Cell phones saving lives in Kenya

Cell phones saving lives in Kenya



NOV. 4, NAIROBIThe Kathmandu Post)


When George Mburu hears his cell phone bleep on Sunday in his home in Nairobi’s Majengo slum, it fills him with energy. He grabs his Nokia to read a message that reminds him to take his medicine and, perhaps more importantly, that he is not alone.


Mburu, 32, is one of 500 HIV-positive patients in Nairobi who receive an SMS every Sunday from the HAART Cell Phone Study Center, a government initiative experimenting on the use of cell phones in the treatment and prevention of HIV, the virus that causes Aids.


Sub-Saharan Africa remains the region most heavily affected by HIV, accounting for more than two thirds of all people living with HIV globally. Healthcare systems in many countries are overburdened and underfunded.


Over two million people are infected with the virus in Kenya, and four out of the five Kenyans with HIV are still unaware of their status, according to the Kenya AIDS Indicator Survey.


The prevalent stigma and the fear attached with the virus have been stopping many people from coming to clinics. “Many patients here hesitate to visit public clinics even to get treatment fearing that their status would be public,” said Nurse Elizabeth Wibo at the Voluntary Testing Center at Majengo.


The cellphone project aims to tackle this stigma by offering a discreet monitoring system.


“We are hoping to take this pilot program to a massive scale by next year, when we will have our reports ready,” said Sarah Karanja, Coordinator of the pilot project. “The patients have found it very helpful and want it to continue. The results are very exciting.”


“For the last two years, the SMS has been reminding me about my anti-retroviral doses,” said Mburu at the HIV Clinic in Pumwani where he was on his quarterly visit to brief his progress report. “I feel much better now. I know someone, somewhere is taking care of me.”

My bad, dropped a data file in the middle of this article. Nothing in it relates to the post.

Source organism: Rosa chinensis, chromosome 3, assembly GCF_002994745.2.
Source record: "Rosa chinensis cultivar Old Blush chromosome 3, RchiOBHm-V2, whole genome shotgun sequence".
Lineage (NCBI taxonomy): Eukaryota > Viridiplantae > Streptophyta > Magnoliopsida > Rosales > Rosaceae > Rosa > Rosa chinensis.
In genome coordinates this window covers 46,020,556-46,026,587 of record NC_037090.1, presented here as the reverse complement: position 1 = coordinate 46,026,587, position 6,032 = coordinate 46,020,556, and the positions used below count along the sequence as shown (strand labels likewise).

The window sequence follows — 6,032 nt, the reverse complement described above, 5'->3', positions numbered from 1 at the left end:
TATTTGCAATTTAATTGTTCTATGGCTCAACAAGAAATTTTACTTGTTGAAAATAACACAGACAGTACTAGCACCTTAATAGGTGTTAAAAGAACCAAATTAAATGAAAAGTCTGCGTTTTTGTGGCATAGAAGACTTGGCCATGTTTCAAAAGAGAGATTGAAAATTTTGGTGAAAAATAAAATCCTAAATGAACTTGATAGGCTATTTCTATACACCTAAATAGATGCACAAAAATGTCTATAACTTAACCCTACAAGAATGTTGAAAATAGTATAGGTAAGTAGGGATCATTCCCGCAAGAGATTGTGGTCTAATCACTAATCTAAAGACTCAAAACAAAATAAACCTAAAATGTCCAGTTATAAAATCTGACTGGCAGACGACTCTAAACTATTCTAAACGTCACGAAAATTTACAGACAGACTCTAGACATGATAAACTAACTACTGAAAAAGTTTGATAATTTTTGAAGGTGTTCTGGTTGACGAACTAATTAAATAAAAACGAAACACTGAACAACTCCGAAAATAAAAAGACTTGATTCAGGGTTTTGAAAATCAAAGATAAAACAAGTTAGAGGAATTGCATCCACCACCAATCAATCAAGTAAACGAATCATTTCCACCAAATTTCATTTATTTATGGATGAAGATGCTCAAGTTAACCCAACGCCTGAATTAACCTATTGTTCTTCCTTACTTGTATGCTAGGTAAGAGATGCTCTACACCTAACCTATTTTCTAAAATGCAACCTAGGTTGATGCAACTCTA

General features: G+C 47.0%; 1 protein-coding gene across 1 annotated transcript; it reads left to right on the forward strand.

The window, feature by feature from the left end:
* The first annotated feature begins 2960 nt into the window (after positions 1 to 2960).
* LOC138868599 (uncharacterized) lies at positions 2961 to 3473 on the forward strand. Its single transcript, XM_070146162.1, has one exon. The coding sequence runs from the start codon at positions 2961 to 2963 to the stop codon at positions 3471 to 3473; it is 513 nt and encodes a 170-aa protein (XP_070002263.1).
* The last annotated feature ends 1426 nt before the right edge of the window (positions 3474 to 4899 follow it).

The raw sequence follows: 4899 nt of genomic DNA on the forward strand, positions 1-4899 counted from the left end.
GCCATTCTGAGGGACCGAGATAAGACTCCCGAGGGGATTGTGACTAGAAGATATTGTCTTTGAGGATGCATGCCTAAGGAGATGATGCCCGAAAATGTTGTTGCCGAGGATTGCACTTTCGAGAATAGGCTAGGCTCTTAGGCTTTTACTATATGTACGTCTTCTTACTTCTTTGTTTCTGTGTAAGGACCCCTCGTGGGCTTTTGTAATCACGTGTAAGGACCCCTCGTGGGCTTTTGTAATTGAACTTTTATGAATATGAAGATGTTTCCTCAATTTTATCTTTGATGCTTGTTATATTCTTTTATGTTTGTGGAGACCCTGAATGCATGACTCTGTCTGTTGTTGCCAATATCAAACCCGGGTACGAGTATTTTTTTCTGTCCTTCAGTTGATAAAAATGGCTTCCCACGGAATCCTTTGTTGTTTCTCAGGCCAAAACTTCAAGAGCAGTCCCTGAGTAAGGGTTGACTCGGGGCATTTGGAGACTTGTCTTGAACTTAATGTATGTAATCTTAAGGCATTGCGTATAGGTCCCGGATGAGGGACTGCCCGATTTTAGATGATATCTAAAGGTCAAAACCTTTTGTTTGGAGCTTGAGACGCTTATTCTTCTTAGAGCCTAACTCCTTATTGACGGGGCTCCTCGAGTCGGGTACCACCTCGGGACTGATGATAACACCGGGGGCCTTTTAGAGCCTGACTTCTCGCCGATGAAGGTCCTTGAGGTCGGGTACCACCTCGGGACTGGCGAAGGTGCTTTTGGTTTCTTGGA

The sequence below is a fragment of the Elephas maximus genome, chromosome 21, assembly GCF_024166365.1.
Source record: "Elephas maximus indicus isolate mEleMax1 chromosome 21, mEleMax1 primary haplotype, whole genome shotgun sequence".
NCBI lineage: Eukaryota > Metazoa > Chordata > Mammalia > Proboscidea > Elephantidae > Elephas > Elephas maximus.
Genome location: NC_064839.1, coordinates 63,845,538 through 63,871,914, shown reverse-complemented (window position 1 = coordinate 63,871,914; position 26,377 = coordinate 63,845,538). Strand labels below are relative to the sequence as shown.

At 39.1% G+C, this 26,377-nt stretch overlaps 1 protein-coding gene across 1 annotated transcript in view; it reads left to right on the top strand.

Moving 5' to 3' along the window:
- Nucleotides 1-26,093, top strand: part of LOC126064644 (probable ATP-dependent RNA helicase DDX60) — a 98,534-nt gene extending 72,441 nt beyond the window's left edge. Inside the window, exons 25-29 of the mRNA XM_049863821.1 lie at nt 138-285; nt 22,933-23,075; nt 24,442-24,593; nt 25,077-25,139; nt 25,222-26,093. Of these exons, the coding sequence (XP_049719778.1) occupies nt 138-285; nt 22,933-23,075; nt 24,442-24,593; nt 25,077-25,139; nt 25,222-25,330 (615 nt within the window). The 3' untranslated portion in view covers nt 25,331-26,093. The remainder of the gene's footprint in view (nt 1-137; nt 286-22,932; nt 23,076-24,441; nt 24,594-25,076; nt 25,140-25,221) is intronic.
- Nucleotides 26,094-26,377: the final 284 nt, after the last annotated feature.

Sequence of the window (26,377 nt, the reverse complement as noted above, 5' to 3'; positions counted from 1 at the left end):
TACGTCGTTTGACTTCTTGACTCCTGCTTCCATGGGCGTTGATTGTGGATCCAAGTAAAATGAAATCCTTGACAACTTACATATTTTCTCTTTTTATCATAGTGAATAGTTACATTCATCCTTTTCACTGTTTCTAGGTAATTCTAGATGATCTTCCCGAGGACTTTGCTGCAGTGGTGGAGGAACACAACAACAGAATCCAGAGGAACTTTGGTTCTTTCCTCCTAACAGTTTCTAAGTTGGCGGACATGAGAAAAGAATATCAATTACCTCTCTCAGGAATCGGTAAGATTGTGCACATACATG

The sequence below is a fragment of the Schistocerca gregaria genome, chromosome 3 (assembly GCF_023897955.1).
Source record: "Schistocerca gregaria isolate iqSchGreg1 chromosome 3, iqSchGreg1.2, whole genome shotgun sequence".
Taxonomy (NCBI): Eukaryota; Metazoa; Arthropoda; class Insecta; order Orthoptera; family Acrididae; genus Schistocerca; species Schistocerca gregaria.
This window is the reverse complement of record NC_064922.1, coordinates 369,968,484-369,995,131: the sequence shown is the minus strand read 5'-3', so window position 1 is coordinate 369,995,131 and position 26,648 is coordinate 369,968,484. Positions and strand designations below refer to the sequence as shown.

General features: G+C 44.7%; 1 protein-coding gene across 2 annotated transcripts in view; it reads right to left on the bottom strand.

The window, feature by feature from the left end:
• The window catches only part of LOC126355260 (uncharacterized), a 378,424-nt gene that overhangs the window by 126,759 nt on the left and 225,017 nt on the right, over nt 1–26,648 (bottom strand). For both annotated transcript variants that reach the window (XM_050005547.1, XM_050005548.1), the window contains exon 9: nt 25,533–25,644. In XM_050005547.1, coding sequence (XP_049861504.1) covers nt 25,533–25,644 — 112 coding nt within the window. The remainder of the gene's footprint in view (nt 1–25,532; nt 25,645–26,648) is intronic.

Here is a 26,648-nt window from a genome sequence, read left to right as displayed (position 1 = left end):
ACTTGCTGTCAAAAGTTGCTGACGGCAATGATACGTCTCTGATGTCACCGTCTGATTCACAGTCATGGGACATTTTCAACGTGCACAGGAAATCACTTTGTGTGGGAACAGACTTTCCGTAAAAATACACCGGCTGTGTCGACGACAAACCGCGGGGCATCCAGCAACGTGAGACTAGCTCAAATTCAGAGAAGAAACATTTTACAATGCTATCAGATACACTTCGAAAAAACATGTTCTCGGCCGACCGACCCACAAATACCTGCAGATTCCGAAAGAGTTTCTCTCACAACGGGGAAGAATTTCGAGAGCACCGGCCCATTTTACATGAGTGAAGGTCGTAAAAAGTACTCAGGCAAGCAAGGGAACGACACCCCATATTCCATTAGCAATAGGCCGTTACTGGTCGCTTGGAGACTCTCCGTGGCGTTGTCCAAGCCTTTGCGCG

The private nature of communication by cellphone seems to be a key to the project’s success. “Cell phones serve as great alternative because the patients face difficulties coming to public clinic for reasons like being noticed and stigmatized or they cannot absent their jobs for minor counseling,” said Karanja


The SMS program has been emerging as one of the best solutions to promote behaviour change, abstinence, and adherence to drugs in other countries like South Africa, Australia and Mexico as well.


“Before I came here, I was so depressed,” said Virginia, a 35-year-old mother who was waiting at the HIV Clinic in Pumwani to know whether her three-month-old baby had the HIV virus. “Now, with strict adherence, treatment, and care, I have regained my health.” She is one of the lucky 17 percent HIV infected (350,000) who is receiving anti-retroviral treatment.


“The biggest challenge in combating HIV is adherence to anti-retroviral therapy,” said Dr. Francis Nyamiobo, a senior doctor at the clinic. “The best and efficient solution, I think in this age of communication, lies in utilizing the personal gazettes like cell phones to reach to the target population.”

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